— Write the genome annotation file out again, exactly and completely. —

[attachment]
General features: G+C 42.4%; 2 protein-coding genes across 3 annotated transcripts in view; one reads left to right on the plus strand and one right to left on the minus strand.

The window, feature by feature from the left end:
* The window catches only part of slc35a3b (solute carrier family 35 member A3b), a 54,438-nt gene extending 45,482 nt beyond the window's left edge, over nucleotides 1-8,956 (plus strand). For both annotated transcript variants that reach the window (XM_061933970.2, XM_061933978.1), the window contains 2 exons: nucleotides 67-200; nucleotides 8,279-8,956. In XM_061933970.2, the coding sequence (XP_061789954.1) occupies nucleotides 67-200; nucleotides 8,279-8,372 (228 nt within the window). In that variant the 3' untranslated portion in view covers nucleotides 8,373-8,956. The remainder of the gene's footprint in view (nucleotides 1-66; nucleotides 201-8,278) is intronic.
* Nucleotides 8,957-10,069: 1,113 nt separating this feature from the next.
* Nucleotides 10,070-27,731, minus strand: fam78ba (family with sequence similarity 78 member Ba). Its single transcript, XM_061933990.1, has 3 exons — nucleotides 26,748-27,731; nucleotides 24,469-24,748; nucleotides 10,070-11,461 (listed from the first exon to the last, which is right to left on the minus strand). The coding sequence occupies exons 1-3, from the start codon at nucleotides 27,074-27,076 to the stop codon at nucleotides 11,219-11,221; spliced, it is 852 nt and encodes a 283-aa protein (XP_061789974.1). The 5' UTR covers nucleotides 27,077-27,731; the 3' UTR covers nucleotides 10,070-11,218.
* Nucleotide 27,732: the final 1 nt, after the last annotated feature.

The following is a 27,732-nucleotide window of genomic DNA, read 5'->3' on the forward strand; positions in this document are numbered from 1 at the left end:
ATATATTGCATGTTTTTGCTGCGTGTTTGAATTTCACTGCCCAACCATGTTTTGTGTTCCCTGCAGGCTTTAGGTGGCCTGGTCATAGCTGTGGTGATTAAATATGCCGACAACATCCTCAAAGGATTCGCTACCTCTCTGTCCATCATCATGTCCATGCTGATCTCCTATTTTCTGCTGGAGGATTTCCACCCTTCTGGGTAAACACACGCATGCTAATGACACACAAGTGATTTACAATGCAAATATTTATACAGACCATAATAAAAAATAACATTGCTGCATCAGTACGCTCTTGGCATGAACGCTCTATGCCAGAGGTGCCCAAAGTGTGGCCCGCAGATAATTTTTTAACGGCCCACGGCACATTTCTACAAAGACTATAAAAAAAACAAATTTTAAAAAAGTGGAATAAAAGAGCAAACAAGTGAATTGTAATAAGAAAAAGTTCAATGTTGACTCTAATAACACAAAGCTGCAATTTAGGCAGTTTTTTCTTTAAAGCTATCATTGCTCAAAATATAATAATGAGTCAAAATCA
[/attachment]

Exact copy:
General features: G+C 42.4%; 2 protein-coding genes across 3 annotated transcripts in view; one reads left to right on the plus strand and one right to left on the minus strand.

The window, feature by feature from the left end:
* The window catches only part of slc35a3b (solute carrier family 35 member A3b), a 54,438-nt gene extending 45,482 nt beyond the window's left edge, over nucleotides 1-8,956 (plus strand). For both annotated transcript variants that reach the window (XM_061933970.2, XM_061933978.1), the window contains 2 exons: nucleotides 67-200; nucleotides 8,279-8,956. In XM_061933970.2, the coding sequence (XP_061789954.1) occupies nucleotides 67-200; nucleotides 8,279-8,372 (228 nt within the window). In that variant the 3' untranslated portion in view covers nucleotides 8,373-8,956. The remainder of the gene's footprint in view (nucleotides 1-66; nucleotides 201-8,278) is intronic.
* Nucleotides 8,957-10,069: 1,113 nt separating this feature from the next.
* Nucleotides 10,070-27,731, minus strand: fam78ba (family with sequence similarity 78 member Ba). Its single transcript, XM_061933990.1, has 3 exons — nucleotides 26,748-27,731; nucleotides 24,469-24,748; nucleotides 10,070-11,461 (listed from the first exon to the last, which is right to left on the minus strand). The coding sequence occupies exons 1-3, from the start codon at nucleotides 27,074-27,076 to the stop codon at nucleotides 11,219-11,221; spliced, it is 852 nt and encodes a 283-aa protein (XP_061789974.1). The 5' UTR covers nucleotides 27,077-27,731; the 3' UTR covers nucleotides 10,070-11,218.
* Nucleotide 27,732: the final 1 nt, after the last annotated feature.

The following is a 27,732-nucleotide window of genomic DNA, read 5'->3' on the forward strand; positions in this document are numbered from 1 at the left end:
ATATATTGCATGTTTTTGCTGCGTGTTTGAATTTCACTGCCCAACCATGTTTTGTGTTCCCTGCAGGCTTTAGGTGGCCTGGTCATAGCTGTGGTGATTAAATATGCCGACAACATCCTCAAAGGATTCGCTACCTCTCTGTCCATCATCATGTCCATGCTGATCTCCTATTTTCTGCTGGAGGATTTCCACCCTTCTGGGTAAACACACGCATGCTAATGACACACAAGTGATTTACAATGCAAATATTTATACAGACCATAATAAAAAATAACATTGCTGCATCAGTACGCTCTTGGCATGAACGCTCTATGCCAGAGGTGCCCAAAGTGTGGCCCGCAGATAATTTTTTAACGGCCCACGGCACATTTCTACAAAGACTATAAAAAAAACAAATTTTAAAAAAGTGGAATAAAAGAGCAAACAAGTGAATTGTAATAAGAAAAAGTTCAATGTTGACTCTAATAACACAAAGCTGCAATTTAGGCAGTTTTTTCTTTAAAGCTATCATTGCTCAAAATATAATAATGAGTCAAAATCA